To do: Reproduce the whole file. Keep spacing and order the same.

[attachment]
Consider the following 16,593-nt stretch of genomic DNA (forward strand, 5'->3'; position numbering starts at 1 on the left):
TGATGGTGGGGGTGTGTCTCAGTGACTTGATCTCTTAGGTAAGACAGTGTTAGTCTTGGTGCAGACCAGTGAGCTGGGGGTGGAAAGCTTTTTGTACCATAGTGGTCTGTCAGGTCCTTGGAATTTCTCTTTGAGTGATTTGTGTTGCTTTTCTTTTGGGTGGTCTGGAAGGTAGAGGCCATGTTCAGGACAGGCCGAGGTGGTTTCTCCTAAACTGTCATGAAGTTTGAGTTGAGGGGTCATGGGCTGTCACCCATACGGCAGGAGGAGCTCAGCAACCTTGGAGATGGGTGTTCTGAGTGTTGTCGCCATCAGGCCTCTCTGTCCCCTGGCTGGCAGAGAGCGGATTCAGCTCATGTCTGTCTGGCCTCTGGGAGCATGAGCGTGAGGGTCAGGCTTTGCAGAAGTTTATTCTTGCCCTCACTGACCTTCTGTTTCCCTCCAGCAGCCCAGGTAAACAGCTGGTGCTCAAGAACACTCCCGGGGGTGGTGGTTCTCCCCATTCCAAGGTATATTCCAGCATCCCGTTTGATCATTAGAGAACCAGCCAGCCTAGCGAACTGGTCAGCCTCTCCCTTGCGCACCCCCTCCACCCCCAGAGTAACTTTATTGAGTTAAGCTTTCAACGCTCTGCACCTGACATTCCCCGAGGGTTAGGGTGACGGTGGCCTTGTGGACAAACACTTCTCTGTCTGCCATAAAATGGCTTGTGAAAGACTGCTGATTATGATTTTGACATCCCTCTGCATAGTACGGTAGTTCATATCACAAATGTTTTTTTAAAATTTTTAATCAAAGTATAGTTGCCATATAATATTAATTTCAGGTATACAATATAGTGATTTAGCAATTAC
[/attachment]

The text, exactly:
Consider the following 16,593-nt stretch of genomic DNA (forward strand, 5'->3'; position numbering starts at 1 on the left):
TGATGGTGGGGGTGTGTCTCAGTGACTTGATCTCTTAGGTAAGACAGTGTTAGTCTTGGTGCAGACCAGTGAGCTGGGGGTGGAAAGCTTTTTGTACCATAGTGGTCTGTCAGGTCCTTGGAATTTCTCTTTGAGTGATTTGTGTTGCTTTTCTTTTGGGTGGTCTGGAAGGTAGAGGCCATGTTCAGGACAGGCCGAGGTGGTTTCTCCTAAACTGTCATGAAGTTTGAGTTGAGGGGTCATGGGCTGTCACCCATACGGCAGGAGGAGCTCAGCAACCTTGGAGATGGGTGTTCTGAGTGTTGTCGCCATCAGGCCTCTCTGTCCCCTGGCTGGCAGAGAGCGGATTCAGCTCATGTCTGTCTGGCCTCTGGGAGCATGAGCGTGAGGGTCAGGCTTTGCAGAAGTTTATTCTTGCCCTCACTGACCTTCTGTTTCCCTCCAGCAGCCCAGGTAAACAGCTGGTGCTCAAGAACACTCCCGGGGGTGGTGGTTCTCCCCATTCCAAGGTATATTCCAGCATCCCGTTTGATCATTAGAGAACCAGCCAGCCTAGCGAACTGGTCAGCCTCTCCCTTGCGCACCCCCTCCACCCCCAGAGTAACTTTATTGAGTTAAGCTTTCAACGCTCTGCACCTGACATTCCCCGAGGGTTAGGGTGACGGTGGCCTTGTGGACAAACACTTCTCTGTCTGCCATAAAATGGCTTGTGAAAGACTGCTGATTATGATTTTGACATCCCTCTGCATAGTACGGTAGTTCATATCACAAATGTTTTTTTAAAATTTTTAATCAAAGTATAGTTGCCATATAATATTAATTTCAGGTATACAATATAGTGATTTAGCAATTAC